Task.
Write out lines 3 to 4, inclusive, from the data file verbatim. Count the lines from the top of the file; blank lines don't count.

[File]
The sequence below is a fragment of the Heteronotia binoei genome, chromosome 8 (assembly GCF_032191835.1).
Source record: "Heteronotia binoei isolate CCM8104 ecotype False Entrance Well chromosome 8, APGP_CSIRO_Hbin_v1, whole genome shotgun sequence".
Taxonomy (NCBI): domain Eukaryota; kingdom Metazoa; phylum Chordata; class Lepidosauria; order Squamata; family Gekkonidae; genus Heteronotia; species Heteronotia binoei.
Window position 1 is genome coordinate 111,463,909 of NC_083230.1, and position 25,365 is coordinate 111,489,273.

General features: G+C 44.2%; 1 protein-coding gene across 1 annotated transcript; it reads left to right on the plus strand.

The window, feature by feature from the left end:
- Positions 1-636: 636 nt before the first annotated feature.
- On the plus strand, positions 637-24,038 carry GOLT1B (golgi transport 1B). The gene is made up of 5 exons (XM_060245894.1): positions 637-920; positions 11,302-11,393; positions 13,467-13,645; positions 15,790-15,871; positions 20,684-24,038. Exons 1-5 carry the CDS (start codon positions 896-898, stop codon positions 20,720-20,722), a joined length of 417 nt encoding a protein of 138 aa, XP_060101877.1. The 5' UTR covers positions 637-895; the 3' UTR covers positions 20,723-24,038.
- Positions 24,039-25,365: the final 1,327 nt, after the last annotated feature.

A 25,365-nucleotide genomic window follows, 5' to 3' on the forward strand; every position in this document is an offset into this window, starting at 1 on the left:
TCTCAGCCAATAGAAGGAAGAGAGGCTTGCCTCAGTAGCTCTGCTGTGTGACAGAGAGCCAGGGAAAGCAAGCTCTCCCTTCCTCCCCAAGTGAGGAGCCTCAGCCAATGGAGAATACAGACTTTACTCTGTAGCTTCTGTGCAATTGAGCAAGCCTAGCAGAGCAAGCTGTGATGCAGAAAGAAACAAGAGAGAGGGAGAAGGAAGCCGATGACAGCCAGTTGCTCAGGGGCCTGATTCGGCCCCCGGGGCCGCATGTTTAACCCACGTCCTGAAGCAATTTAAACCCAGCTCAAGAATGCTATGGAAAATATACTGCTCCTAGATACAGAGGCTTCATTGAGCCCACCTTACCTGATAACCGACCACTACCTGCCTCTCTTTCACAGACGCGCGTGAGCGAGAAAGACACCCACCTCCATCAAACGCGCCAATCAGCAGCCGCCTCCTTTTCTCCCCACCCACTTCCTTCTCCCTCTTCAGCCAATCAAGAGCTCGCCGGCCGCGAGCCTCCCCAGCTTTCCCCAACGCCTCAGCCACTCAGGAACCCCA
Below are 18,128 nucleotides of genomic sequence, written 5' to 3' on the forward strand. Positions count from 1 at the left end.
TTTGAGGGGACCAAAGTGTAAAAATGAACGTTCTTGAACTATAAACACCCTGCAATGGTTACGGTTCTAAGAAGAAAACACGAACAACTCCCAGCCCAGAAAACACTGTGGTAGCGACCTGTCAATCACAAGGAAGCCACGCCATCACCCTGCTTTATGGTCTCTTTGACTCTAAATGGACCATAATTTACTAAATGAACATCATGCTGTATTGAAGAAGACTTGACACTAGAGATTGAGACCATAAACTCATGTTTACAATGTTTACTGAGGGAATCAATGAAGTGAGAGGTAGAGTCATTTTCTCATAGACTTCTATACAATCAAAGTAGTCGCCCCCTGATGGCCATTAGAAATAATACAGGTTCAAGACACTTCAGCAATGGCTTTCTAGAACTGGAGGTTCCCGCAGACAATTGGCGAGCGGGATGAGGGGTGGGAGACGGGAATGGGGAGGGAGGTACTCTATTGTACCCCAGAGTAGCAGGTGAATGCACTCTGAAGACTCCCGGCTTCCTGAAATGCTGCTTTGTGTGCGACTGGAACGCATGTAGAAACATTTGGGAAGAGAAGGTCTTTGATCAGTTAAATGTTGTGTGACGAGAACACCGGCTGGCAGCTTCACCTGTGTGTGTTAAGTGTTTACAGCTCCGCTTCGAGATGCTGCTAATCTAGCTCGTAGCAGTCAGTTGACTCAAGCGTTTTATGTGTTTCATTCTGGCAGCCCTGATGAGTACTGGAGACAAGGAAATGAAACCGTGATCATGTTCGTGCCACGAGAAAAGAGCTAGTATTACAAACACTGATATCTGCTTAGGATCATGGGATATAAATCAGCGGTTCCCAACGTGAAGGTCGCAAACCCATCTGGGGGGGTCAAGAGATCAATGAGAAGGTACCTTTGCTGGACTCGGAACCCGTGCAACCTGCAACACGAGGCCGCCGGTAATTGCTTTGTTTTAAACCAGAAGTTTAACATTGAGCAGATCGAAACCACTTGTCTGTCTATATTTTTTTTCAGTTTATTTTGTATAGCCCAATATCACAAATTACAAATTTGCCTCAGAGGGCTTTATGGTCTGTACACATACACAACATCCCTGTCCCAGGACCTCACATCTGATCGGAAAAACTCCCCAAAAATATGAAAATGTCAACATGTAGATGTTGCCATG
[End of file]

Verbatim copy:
Taxonomy (NCBI): domain Eukaryota; kingdom Metazoa; phylum Chordata; class Lepidosauria; order Squamata; family Gekkonidae; genus Heteronotia; species Heteronotia binoei.
Window position 1 is genome coordinate 111,463,909 of NC_083230.1, and position 25,365 is coordinate 111,489,273.